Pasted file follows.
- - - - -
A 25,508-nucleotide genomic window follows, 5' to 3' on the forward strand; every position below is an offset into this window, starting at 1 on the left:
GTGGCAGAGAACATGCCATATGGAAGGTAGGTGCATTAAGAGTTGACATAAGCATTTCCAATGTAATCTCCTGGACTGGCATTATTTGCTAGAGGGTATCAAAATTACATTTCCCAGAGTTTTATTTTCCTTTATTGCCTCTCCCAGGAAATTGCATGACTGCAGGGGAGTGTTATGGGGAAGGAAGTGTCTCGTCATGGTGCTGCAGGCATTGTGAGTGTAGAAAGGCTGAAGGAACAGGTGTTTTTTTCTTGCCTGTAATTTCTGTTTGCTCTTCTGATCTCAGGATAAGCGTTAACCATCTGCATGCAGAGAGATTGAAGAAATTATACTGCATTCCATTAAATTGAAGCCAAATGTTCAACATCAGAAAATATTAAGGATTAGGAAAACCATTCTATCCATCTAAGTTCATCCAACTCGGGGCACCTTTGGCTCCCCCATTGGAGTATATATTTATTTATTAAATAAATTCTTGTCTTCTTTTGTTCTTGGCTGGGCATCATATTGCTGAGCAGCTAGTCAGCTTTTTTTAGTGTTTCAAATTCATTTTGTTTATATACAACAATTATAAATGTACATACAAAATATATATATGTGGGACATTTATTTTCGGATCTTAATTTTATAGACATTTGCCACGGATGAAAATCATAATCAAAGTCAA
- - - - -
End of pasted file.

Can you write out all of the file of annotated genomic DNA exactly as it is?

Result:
A 25,508-nucleotide genomic window follows, 5' to 3' on the forward strand; every position below is an offset into this window, starting at 1 on the left:
GTGGCAGAGAACATGCCATATGGAAGGTAGGTGCATTAAGAGTTGACATAAGCATTTCCAATGTAATCTCCTGGACTGGCATTATTTGCTAGAGGGTATCAAAATTACATTTCCCAGAGTTTTATTTTCCTTTATTGCCTCTCCCAGGAAATTGCATGACTGCAGGGGAGTGTTATGGGGAAGGAAGTGTCTCGTCATGGTGCTGCAGGCATTGTGAGTGTAGAAAGGCTGAAGGAACAGGTGTTTTTTTCTTGCCTGTAATTTCTGTTTGCTCTTCTGATCTCAGGATAAGCGTTAACCATCTGCATGCAGAGAGATTGAAGAAATTATACTGCATTCCATTAAATTGAAGCCAAATGTTCAACATCAGAAAATATTAAGGATTAGGAAAACCATTCTATCCATCTAAGTTCATCCAACTCGGGGCACCTTTGGCTCCCCCATTGGAGTATATATTTATTTATTAAATAAATTCTTGTCTTCTTTTGTTCTTGGCTGGGCATCATATTGCTGAGCAGCTAGTCAGCTTTTTTTAGTGTTTCAAATTCATTTTGTTTATATACAACAATTATAAATGTACATACAAAATATATATATGTGGGACATTTATTTTCGGATCTTAATTTTATAGACATTTGCCACGGATGAAAATCATAATCAAAGTCAA